Whether you buy their theory or not, you will be enormously enlightened by their attempts to prove it. In the process they shoot down many of the popular beliefs about upward mobility in America and about the kinds of people who succeed.
At a time when so many in academia and the media are proclaiming that the poor are no longer able to rise in America, Chua and Rubenfeld point out that a major research project on which that conclusion has been based left out immigrants.
In their own words, "Although rarely mentioned in media reports, the studies said to show the demise of upward mobility in America largely exclude immigrants and their children. Indeed, the Pew Foundation study most often cited as proof of the death of upward mobility in the United States expressly cautions that its findings do not apply to 'immigrant families,' for whom 'the American dream is alive and well.'"
Some immigrant groups have risen spectacularly, even when they arrived here with very little money and sometimes with little knowledge of English. "Almost 25 percent of Nigerian households make over $100,000 a year" in America, the authors point out, compared to just 11 percent of black American households.
Other groups that have risen dramatically over the years include Mormons, immigrants from India and Iran, and refugees who fled Cuba when Fidel Castro took over there, back in 1958.
Those Cubans had to leave most of their wealth behind and, even when they had been doctors or other professionals in Cuba, they had to start out at the bottom in America, "crammed into small apartments and became dishwashers, janitors, and tomato pickers." But, by 1990, Cuban American households had middle class incomes twice as often as Anglo Americans.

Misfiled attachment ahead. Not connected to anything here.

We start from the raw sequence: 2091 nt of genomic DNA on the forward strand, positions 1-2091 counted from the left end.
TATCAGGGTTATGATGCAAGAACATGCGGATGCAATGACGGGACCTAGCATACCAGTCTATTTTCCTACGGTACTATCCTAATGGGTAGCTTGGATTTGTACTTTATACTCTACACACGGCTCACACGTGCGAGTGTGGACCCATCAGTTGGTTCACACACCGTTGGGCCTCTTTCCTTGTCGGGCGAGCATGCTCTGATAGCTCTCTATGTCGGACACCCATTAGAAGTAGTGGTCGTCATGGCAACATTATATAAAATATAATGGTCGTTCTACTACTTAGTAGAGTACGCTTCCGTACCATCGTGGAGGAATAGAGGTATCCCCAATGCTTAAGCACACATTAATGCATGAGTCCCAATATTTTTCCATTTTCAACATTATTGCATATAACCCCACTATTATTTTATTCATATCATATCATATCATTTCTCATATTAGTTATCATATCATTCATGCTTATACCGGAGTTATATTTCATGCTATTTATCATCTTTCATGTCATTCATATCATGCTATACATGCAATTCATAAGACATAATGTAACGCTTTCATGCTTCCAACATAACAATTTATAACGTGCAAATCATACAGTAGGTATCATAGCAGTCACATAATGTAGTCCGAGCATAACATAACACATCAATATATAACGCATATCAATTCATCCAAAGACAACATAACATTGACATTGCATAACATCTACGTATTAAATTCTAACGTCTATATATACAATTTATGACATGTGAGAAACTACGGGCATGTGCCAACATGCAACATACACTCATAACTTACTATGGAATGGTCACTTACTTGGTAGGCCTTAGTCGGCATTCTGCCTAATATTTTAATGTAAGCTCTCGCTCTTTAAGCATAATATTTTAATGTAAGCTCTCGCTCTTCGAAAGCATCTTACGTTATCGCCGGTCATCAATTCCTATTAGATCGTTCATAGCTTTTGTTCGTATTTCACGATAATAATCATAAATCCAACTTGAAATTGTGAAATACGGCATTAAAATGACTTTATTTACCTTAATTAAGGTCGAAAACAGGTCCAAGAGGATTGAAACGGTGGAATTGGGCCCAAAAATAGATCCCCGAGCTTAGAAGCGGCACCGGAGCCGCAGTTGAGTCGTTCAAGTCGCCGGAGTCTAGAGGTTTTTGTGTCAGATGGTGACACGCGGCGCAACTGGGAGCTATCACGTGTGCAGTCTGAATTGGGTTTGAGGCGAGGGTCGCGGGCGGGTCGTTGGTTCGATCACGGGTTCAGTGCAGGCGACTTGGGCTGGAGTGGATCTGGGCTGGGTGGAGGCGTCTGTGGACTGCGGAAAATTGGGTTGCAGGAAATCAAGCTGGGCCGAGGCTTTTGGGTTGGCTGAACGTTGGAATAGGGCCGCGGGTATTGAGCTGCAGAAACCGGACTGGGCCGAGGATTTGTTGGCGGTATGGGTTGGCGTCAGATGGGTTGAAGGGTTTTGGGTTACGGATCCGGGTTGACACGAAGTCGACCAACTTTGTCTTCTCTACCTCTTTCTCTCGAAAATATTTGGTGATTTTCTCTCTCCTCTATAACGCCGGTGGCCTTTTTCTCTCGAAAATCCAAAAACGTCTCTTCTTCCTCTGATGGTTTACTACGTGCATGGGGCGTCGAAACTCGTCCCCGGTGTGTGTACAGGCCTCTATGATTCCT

Americans from India have the highest income of any ethnic group the Census keeps track of, "with Chinese, Iranian and Lebanese Americans not far behind."
Despite many who argue that black Americans cannot rise because of racist barriers, black immigrants rise. A majority of the black students at Harvard are from Africa or the Caribbean, and Nigerians "are already markedly overrepresented at Wall Street investment banks and blue-chip law firms."
Amy Chua and Jed Rubenfeld write about America. But similar patterns can be found in England, where the white underclass seems to be stuck at the bottom, while low-income non-white immigrant children outperform them in the schools, just as Asian immigrant children outperform black underclass children in America.
Those in the media, in politics and in academia who seem determined to blame American society for individuals and groups who do not rise would be hard-pressed to explain why immigrants of various colors come in at the bottom and proceed to rise, both in the schools and in the economy — on both sides of the Atlantic.
It would probably never occur to those who are eager to blame "society" that it is they and their welfare state ideology who have, for generations, burdened the underclass with a vision of hopeless victimhood that immigrants have been spared.
By the time various immigrant groups have been here for generations, they have already risen, despite the welfare state ideology that says that they cannot rise.
That so many in the media and in academia who proclaim the end of social mobility in America leave out the fact that data they cite do not include various immigrant groups tells you all you need to know about them.
"The Triple Package" is a book that tells us much that we all need to know about America — especially if we want to keep the welfare state ideology from destroying the American Dream.
Thomas Sowell is a senior fellow at the Hoover Institution, Stanford University. His website is www.tsowell.com.